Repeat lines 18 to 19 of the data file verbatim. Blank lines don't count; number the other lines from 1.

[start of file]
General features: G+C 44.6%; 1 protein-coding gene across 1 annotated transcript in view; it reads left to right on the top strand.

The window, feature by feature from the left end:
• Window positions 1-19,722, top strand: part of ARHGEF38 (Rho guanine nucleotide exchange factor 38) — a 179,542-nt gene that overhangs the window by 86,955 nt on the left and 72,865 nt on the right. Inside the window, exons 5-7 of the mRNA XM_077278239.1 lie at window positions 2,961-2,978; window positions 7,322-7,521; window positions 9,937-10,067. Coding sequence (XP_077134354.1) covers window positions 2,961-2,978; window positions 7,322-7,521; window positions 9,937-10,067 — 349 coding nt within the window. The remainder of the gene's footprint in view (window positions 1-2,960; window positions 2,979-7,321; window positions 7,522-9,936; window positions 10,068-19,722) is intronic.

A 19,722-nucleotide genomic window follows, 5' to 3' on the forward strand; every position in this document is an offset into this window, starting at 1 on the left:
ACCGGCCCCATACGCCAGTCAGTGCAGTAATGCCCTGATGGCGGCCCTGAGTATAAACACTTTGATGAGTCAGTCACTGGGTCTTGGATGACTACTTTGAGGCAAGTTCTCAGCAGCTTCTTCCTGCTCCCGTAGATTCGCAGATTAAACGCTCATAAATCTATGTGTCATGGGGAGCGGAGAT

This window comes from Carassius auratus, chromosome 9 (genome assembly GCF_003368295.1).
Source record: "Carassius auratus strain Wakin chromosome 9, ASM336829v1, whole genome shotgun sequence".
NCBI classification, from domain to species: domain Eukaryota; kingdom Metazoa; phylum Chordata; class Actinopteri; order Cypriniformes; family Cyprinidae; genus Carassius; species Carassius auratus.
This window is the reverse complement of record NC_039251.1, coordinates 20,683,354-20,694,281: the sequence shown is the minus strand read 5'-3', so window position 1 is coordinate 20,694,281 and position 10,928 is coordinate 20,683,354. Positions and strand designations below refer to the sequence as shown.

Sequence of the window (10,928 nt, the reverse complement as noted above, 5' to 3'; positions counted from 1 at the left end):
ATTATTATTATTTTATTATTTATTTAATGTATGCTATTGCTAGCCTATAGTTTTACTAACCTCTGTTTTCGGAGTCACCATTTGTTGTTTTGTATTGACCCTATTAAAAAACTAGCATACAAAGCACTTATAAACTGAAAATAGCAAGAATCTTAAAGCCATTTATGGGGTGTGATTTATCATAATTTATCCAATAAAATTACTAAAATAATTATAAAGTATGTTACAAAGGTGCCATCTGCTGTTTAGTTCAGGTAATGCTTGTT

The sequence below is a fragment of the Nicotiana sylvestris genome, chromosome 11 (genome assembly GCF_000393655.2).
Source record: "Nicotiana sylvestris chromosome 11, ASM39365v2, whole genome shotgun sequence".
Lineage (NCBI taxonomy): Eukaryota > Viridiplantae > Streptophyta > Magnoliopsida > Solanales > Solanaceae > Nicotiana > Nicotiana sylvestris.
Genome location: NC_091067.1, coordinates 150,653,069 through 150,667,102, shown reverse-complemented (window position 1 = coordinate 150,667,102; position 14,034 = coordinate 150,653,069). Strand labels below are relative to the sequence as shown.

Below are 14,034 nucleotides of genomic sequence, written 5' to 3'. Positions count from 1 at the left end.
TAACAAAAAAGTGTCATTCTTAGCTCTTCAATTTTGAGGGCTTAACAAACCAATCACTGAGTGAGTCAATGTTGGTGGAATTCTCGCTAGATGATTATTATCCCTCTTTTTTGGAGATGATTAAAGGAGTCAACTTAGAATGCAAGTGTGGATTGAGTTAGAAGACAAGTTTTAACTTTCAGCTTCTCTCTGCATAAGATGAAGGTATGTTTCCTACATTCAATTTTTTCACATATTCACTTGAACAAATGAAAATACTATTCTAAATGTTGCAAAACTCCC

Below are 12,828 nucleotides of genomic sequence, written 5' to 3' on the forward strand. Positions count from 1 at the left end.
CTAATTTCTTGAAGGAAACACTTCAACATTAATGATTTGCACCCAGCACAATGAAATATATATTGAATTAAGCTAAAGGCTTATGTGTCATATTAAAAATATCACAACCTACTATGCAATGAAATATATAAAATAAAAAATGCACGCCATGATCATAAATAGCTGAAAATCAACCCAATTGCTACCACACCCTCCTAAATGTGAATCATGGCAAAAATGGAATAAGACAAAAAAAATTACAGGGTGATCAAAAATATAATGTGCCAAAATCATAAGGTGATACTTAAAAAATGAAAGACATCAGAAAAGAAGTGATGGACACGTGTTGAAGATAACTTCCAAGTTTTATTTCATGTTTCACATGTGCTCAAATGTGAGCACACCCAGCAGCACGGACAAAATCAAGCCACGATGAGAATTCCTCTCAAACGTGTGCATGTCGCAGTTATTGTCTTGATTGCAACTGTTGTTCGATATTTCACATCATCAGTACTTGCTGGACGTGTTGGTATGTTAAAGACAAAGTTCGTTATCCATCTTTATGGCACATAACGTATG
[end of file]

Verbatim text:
Below are 12,828 nucleotides of genomic sequence, written 5' to 3' on the forward strand. Positions count from 1 at the left end.
CTAATTTCTTGAAGGAAACACTTCAACATTAATGATTTGCACCCAGCACAATGAAATATATATTGAATTAAGCTAAAGGCTTATGTGTCATATTAAAAATATCACAACCTACTATGCAATGAAATATATAAAATAAAAAATGCACGCCATGATCATAAATAGCTGAAAATCAACCCAATTGCTACCACACCCTCCTAAATGTGAATCATGGCAAAAATGGAATAAGACAAAAAAAATTACAGGGTGATCAAAAATATAATGTGCCAAAATCATAAGGTGATACTTAAAAAATGAAAGACATCAGAAAAGAAGTGATGGACACGTGTTGAAGATAACTTCCAAGTTTTATTTCATGTTTCACATGTGCTCAAATGTGAGCACACCCAGCAGCACGGACAAAATCAAGCCACGATGAGAATTCCTCTCAAACGTGTGCATGTCGCAGTTATTGTCTTGATTGCAACTGTTGTTCGATATTTCACATCATCAGTACTTGCTGGACGTGTTGGTATGTTAAAGACAAAGTTCGTTATCCATCTTTATGGCACATAACGTATG